Hong Kong listed shares of a noodle giant have slumped drastically after the company was accused of lying about the ingredients it used in its soups.
Closing share price of Ajisen (China),one of China's largest fast food restaurant chain operators and the franchisee Japan's Ajisen Ramen on Chinese mainland, fell 10.5 percent from HK$17.82 ($2.29) on Monday to 15.94 on Thursday, wiping more than HK$2 billion off its market value.
The company issued a statement on its website on Sunday, admitting that it had used concentrated liquid not pork bones to make its noodle soup. However, Ajisen (China) still insisted that ingredients of its seasonings were extracted from "pork bones."
In the statement, it cited a report by a lab under the China Agricultural University (CAU) after a test evaluation, emphasizing the calcium amount in a bowl of soup is three times higher than the calcium contained in the same amount of milk.
But Fan Zhihong, an associate professor with the CAU who took part in the evaluation, responded by posting on Weibo.com that the sample they tested was actually the concentrated liquid, and the soup bought by customers had been hugely diluted.
"There was a huge difference in the calcium amount between the test sample and the actual product, and the company may have mislead customers," said Fan.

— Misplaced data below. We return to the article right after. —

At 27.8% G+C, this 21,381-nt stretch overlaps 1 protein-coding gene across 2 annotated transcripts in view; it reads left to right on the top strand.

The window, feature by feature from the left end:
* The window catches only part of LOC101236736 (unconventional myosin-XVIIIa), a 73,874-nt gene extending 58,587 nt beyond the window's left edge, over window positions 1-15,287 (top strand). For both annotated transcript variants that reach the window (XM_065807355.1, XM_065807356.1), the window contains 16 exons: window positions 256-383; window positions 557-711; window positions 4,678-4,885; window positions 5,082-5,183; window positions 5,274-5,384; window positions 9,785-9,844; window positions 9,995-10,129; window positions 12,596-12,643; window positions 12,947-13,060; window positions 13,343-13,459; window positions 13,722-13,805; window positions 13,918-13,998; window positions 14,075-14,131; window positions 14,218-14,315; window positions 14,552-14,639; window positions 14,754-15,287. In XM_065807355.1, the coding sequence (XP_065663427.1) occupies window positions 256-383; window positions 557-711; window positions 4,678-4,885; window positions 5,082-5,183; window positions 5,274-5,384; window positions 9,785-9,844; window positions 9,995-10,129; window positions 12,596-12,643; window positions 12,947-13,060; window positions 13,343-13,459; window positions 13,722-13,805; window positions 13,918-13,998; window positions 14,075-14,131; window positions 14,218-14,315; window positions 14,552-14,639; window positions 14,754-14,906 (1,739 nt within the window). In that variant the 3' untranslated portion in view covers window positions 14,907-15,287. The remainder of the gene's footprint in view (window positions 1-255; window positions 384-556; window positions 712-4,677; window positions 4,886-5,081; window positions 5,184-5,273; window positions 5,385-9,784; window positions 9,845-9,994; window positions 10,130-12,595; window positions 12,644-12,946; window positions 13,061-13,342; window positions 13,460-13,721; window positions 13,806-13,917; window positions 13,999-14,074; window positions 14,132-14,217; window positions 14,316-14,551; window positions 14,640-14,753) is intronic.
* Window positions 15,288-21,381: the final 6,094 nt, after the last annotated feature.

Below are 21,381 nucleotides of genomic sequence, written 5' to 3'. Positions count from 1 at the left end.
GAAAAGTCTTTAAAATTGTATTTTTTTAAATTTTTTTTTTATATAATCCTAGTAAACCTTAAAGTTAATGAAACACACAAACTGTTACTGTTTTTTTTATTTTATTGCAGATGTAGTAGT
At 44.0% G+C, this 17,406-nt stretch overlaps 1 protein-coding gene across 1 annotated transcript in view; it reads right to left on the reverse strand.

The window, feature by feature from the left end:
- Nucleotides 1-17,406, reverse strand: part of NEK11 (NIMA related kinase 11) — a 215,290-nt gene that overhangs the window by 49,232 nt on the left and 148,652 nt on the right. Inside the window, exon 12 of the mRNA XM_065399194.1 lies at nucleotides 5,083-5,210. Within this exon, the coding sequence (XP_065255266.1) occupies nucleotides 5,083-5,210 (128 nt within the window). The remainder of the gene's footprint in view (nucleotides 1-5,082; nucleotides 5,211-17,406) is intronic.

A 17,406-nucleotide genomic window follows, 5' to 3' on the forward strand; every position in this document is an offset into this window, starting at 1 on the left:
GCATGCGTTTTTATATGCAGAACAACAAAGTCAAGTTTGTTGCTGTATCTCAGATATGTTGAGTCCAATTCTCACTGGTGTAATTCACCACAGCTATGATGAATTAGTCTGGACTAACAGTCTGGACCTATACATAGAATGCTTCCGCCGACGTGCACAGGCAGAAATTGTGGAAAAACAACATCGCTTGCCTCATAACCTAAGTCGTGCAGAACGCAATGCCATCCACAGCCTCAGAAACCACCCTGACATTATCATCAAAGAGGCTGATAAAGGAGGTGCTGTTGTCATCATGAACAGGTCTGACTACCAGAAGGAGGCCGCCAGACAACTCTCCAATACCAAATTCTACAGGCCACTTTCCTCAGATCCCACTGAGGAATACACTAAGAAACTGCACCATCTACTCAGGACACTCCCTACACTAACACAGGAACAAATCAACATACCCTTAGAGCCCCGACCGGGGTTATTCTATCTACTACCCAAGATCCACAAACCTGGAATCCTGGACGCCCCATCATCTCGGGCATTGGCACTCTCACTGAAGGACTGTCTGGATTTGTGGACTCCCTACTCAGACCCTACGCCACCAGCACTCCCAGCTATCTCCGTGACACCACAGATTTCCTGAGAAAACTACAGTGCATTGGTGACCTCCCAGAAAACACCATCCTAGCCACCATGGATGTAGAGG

Later on its website, Ajisen (China) admitted there was something wrong with the calculation.
Wu Dong, partner of a law firm, told Xinhua that Ajisen (China) has the obligation to tell its customers what in its dishes in accordance with the Law on the Protection of Consumers Rights and Interests.
Some law experts pointed out that China's food safety laws does not provide a big enough deterrent.
Since its initial launch in Shanghai in 2001, Ajisen (China) has expanded to one of the largest noodle food chain restaurants, with 588 outlets in the Chinese mainland, while in its hometown Japan, there are only 102 outlets.
According to Hurun China Rich List, the revenues of Ajisen (China) amounted to HK$2.68 billion last year and its chairwoman, Pan Wei, has held the title of the richest woman in catering sector for four years in a row.